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Project Report, Spring 2008:
My Vintage Green Cottage, Part 2 - Vintage Green Windows in a 1920s Style Second Unit

Last issue (see "My Vintage Green Cottage, Part 1") we began exploring the green features of an on-going second unit project by discussing its solar water heater. The small scale of this project (320 SF) and the availability of an earnest and underpaid (make that "volunteer!" - ed.) workforce make this house an ideal laboratory for green building. We want to spread the word that green building is not wed to a particular architectural style - it's good practice and practical for all homes, even those with vintage charm. Accordingly, we are detailing the various green features of this cottage in upcoming issues. In this issue, we'll discuss how salvaged single pane windows were retrofitted for energy efficiency - a convenient segue to "Deconstruction" and "Vintage Green Windows - Just Add Weatherstripping."

As you'll see in "Vintage Green Windows - Just Add Weatherstripping," the energy savings from double pane windows are mainly due to infiltration (air leakage) reduction. For this project we wanted an authentic vintage look at a lower cost, and we sought to match the existing primary residence's single pane original windows. After hunting around at various architectural salvage and deconstruction companies, we found 1920s Craftsman-style double-hung windows and two matching Craftsman-era stained glass windows. Knowing that infiltration is a major source of energy loss in older wooden windows, we were determined to address it in this project.

The solution, simply put, is weatherstripping. This, along with restoration and repainting, should hopefully provide another 80 years of good service from these windows. The weatherstripping products we used are from Pemko, but other suppliers exist, including Resource Conservation Technology.

Aside from the "standard" window restoration processes (disassembly, sash cord replacement, paint stripping, reglazing and repainting) it is necessary to cut slots around three sides of each window sash to accommodate the weatherstripping. For this project a table saw was used with a fence-height extension - a router is another option (there are also dedicated weatherstripping tools available.) After the sashes have been slotted, it's a matter of reassembling the window with weatherstripping around the perimeter of the sashes. There is weatherstripping available for the junction where the sashes meet, but we chose to rely on the sash lock to hold the sashes tight together.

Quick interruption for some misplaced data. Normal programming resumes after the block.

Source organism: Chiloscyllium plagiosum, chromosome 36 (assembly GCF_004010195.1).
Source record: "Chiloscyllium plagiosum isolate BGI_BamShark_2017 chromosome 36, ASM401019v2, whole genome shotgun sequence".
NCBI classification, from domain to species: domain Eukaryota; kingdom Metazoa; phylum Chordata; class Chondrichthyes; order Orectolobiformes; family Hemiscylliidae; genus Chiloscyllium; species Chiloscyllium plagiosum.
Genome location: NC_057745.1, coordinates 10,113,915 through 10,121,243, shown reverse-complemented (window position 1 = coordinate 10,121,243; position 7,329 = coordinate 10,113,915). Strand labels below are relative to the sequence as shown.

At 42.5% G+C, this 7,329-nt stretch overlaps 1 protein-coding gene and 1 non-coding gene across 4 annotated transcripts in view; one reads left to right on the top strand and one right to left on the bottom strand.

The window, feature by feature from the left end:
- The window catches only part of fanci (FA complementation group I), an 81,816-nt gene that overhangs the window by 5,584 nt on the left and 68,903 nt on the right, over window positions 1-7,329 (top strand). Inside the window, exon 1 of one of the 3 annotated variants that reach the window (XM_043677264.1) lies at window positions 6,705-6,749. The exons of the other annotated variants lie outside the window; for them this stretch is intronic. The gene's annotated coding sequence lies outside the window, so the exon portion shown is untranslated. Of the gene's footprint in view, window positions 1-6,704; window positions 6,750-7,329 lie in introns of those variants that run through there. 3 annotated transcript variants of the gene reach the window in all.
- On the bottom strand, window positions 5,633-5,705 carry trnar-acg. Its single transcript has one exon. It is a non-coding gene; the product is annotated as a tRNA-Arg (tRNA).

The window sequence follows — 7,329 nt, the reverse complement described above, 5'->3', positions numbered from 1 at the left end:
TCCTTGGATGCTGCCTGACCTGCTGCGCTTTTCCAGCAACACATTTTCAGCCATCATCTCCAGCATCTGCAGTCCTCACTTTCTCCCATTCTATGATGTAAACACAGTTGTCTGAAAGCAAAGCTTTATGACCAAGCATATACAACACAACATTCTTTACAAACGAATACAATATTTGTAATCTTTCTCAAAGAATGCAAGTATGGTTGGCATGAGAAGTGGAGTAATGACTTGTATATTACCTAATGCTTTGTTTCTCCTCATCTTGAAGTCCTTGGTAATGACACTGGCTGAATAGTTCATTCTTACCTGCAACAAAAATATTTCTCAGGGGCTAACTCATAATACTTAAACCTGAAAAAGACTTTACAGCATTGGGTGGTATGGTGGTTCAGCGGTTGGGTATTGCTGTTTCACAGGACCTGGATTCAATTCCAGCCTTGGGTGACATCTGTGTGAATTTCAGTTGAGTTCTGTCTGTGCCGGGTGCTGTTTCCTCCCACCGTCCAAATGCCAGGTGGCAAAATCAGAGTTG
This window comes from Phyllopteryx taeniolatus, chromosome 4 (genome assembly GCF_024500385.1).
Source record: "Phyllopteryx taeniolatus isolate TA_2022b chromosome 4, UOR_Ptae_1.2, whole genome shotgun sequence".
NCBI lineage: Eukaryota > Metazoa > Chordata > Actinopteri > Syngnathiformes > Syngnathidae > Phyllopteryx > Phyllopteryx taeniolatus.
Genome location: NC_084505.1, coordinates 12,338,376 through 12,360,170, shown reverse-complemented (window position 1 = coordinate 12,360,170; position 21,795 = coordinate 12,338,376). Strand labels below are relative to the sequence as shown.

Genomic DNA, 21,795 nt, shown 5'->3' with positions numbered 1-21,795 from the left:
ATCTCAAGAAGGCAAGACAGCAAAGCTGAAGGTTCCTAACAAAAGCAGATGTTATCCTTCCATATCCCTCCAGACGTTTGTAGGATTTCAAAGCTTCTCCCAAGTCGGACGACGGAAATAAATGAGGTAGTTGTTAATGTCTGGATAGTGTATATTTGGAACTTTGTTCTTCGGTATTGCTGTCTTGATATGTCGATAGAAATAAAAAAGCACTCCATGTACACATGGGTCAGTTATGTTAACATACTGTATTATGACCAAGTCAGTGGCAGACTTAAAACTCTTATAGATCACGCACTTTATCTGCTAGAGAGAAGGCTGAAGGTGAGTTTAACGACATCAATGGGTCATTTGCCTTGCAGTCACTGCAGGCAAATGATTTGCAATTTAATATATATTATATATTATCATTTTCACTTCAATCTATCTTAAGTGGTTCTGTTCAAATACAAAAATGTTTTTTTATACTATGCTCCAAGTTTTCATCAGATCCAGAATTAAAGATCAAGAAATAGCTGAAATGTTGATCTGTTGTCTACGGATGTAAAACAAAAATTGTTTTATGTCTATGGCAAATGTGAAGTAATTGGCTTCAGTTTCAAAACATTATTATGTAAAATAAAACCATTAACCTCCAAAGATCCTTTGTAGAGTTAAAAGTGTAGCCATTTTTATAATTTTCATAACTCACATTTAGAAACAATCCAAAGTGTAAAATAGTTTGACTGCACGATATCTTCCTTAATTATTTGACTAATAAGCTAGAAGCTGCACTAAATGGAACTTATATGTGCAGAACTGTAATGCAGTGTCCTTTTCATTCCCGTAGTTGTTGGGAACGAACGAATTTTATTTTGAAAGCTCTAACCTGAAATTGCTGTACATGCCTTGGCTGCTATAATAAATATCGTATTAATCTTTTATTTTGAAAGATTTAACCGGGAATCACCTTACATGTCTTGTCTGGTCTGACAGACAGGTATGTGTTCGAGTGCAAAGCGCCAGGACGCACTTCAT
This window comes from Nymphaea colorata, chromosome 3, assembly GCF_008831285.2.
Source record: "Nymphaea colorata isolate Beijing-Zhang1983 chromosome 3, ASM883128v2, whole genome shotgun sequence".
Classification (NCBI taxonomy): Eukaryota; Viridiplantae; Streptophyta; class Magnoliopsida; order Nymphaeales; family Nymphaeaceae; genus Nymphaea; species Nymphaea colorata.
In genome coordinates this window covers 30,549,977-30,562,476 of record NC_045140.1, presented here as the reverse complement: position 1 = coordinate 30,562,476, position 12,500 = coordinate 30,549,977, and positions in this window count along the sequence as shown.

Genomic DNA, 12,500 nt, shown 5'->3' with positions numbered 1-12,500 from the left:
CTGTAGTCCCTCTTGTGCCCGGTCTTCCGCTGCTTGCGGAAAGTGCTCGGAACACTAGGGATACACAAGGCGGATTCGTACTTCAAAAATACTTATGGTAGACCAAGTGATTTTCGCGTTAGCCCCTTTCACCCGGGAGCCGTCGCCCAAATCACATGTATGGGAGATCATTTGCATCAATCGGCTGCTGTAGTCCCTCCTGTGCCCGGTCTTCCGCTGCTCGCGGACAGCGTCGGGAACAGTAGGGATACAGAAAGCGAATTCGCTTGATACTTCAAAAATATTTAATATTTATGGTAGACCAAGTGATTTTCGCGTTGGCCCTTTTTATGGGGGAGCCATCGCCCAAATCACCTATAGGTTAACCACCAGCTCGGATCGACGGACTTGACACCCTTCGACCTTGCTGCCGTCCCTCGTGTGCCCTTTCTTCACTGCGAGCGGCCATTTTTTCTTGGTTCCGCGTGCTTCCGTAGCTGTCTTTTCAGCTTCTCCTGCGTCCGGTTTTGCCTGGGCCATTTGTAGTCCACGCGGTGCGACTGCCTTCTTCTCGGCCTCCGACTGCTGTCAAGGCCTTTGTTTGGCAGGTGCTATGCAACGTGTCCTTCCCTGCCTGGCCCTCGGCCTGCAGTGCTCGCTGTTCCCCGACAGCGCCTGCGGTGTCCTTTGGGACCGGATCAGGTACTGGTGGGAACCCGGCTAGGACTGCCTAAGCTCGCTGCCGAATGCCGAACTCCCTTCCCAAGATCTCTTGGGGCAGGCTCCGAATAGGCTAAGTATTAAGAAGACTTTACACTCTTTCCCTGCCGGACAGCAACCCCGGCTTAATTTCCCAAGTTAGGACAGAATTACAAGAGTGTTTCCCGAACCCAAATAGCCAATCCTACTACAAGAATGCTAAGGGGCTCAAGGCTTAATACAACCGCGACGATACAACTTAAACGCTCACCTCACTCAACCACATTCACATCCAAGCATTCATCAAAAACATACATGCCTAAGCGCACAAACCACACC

Though it's not technically necessary to run the side weatherstripping the entire height of the window jamb, we feel it looks and operates better than with partial height pieces. The biggest difficult here is cutting an oval hole to fit around the sash cord pulley. We found that the best way to work with this weatherstripping is to use a 2x4 with a slot cut in it and the weatherstripping inserted, which exposes the back side of it and holds it steady. Working from the back side of the weatherstripping, a 1-1/8" bi-metal hole saw was used to cut a circular hole at the top and bottom of each sash pulley opening. The holes are then joined by cutting the weatherstripping with a cold chisel and tinsnips.

Sash Weatherstripping (Lower)

Sash Weatherstripping (Upper)

Once the outer (upper) sash is reinserted into the jamb, its side weatherstripping is stapled to the jamb. For zinc coated weatherstripping, we use galvanized staples. For bronze weatherstripping, we use stainless steel staples to reduce the chance of galvanic corrosion.

After the upper sash has been installed, the parting beads are reinserted and the lower (inner) sash is installed in a similar fashion, followed by the upper and lower horizontal weatherstripping.

If the weatherstripping has been installed correctly, the action of the windows is smooth and solid, and the infamous drafts are eliminated. Once the interior of the house is completed, we'll do a "blower door" test to verify the efficacy of our weatherstripping, but that's a topic for a future issue.

The green building topics "Deconstruction" and "Vintage Green Windows - Just Add Weatherstripping" will explore the issues and tradeoffs of double vs. single pane windows further, but for more "how to" information on wooden window restoration and weatherstripping, consult these references:

Bay Area companies which service old windows and fabricate replacement sashes include:

  • Wooden Window, 849 29th St., Oakland, 510-893-1157 or 415-357-1370
  • Novato Glass, 1020 Reichert Ave., Novato, 415-897-5117
  • DK Screens - Repairs or replaces wood screens for windows and doors (408) 294-2307
  • Hobel Woodworking - Wood sash windows, also furniture, cabinetry, architectural woodwork 414 Umbarger Road, Unit D, San Jose, CA 95111 - (408) 224-5000
  • Out Of The Woods - Custom wood sash windows & doors 138 E. Lake St., Salinas, CA 93901 - (831) 424-9049
  • Restoration Windows - Wooden window restoration - (415) 572-8700
  • Sheets Enterprises - General & Electrical contractor, specializes in doors and windows, custom cabinets and mill work 24 Sutter St., San Jose, CA 95110 - (408) 292-1132
  • The Old House General 707-579-1672 Window Restoration and Wood Window Balance Repair Services in Napa, Sonoma, Marin and Humbolt Counties Only. Window Restoration, Wood Sash Repair using Old Growth Materials, Window Balance Restoration, Wood Restoration and Conservation, Weatherstripping, Window Hardware, Glazing, Vintage and Period Glass, Paint Stripping and Removal.

Voice/Fax: 415-258-4501

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